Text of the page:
◼️ Chad Marshall Band performance at 7 p.m. on Saturday at The marshalling yard, 1212 E. Sixth St., Little Rock. (501) 372-9273.

◼️ Jameson Burton and Tai Nishiuchi performance, from 7 p.m. to 9 p.m. on Friday, at Stone’s Throw Rigid Station, 3015 W. Markham St., Little Rock. Free entry. (501) 379-8663; stonethrowbeer.com.

◼️ The Kitchen + Living Room Library, 313 President Clinton Ave., Little Rock, offers “Friday evening live”, 7 pm-10pm on Friday, and “The musical madness of Saturday” 7:30 p.m. to 10:30 p.m. Saturday. (501) 916-9826.

◼️ Mortal, with Omnibane, occurs at 8 p.m. on Friday at Vino’s, Seventh and Chester Streets, Little Rock. Admission is $ 15. The pizzeria-club will host a drag show at 8 p.m. on Saturday. (501) 375-8466; vinosbrewpub.com.

◼️ Seth Freeman occurs at 7 p.m. on Sunday at Jay’s sandbank (formerly Goal Post), 7607 John Harden Drive, Jacksonville. (501) 982-2900.

◼️ There will be music from noon to 4 p.m. on Saturday during the 12th anniversary celebration of The green corner store, 1423 Main Street, Little Rock. (501) 374-1111.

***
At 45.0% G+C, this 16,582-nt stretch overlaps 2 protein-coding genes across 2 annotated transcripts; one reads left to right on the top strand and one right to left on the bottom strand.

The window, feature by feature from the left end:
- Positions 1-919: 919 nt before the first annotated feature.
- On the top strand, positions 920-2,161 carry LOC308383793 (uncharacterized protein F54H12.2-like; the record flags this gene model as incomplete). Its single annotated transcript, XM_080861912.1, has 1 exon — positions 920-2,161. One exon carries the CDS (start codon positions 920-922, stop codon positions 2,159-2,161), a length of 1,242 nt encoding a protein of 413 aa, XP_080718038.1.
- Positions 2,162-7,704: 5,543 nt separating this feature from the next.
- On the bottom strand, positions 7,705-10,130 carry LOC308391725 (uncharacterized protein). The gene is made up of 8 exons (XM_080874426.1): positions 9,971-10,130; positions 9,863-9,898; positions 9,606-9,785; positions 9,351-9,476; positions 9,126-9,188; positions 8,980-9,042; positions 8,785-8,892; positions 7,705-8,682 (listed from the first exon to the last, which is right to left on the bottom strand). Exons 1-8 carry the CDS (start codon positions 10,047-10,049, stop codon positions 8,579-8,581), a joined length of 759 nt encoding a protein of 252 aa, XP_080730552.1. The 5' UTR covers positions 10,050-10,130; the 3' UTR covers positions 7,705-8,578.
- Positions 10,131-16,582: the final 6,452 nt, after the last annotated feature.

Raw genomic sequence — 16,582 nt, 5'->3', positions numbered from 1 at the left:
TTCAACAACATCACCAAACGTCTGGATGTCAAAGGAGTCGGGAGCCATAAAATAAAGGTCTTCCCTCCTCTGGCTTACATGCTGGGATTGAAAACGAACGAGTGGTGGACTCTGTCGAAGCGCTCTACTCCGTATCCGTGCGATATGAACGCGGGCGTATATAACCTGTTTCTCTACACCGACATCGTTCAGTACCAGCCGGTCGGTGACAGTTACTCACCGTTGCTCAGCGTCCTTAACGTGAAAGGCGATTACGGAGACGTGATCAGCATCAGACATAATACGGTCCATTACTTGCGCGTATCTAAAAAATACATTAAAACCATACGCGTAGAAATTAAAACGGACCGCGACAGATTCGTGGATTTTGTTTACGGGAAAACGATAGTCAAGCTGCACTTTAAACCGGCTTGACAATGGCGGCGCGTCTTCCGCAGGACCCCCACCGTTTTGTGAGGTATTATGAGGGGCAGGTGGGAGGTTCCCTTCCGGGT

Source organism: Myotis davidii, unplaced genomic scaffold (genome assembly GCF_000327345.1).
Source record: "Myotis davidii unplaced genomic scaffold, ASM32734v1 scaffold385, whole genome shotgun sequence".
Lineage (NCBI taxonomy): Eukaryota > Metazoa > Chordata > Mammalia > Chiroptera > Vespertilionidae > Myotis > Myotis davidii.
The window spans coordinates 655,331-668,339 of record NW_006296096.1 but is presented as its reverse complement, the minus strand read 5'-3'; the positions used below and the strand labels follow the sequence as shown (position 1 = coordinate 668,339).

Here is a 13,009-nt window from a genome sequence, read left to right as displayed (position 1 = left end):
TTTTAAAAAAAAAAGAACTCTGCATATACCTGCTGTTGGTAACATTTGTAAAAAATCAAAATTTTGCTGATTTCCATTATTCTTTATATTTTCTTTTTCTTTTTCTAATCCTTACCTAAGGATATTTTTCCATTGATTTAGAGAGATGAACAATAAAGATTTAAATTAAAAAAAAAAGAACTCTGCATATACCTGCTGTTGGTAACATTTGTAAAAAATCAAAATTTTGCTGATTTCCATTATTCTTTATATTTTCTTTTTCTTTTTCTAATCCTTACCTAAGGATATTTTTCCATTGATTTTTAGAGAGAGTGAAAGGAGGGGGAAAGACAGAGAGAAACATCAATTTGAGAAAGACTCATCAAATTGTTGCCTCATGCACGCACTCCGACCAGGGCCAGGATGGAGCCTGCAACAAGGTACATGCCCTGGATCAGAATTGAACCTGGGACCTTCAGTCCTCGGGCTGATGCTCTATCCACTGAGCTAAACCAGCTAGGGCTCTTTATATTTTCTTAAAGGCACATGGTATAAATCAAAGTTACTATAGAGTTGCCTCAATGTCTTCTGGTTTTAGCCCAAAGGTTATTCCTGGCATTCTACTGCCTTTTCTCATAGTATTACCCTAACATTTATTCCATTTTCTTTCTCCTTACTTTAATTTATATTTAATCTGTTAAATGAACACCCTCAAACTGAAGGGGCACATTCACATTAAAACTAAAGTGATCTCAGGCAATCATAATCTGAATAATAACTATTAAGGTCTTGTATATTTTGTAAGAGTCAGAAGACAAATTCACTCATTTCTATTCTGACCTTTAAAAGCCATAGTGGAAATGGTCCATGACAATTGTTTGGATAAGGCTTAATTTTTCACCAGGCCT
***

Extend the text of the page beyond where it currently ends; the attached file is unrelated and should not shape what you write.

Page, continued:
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the BKLR Quartet Convention will take place until Saturday at Antioch Full Gospel Baptist Church, 3824 Antioch Blvd., College Station. The convention ends with a final concert at 4:30 p.m. Sunday at St. Luke Baptist Church, 8205 Arkansas 161, North Little Rock. Registration is $ 175 for groups, $ 125 for solo artists and $ 100 for individuals. Grand prizes for groups are $ 1,000 for first place, $ 500 for second place and $ 250 for third place; and $ 300 for solo artists. (501) 291-9099; e-mail [email protected]

The schedule: The Golatt Links of Harmony, Voices of victory and Blessed, Totally committed and the Women in White Women’s Choir at 7 pm today; The Gospel Crusaders, Victory Travelers, The troop of God and The fantastic Jones family at 7:30 p.m. on Friday; Mellotones at 7:30 p.m. on Saturday; and for the final concert on Sunday, Bishop Neal Roberson, Pastor Darrell Petties and Take 2, Pastor Tim Rogers and the guys, Lisa Knowles-Smith and the Brown Singers, The Racy Brothers, The echoaries, The Sonz of God, Bishop Kenneth Robinson & CHOISI, The exciting holy sons and Victory Travelers.

Sunday admission is $ 20 in advance, $ 25 at the door, $ 35 for “VIP”; tickets are available at branches of the Robinson Mortuary.


Presley drake occurs at 8 p.m. on Friday and Bluesboy Jag & Learn to Crawl performance at 8 p.m. on Saturday at Live music of kings, 1020 Front Street, Conway. Admission is $ 5. (501) 205-8512: kingslivemusic.com.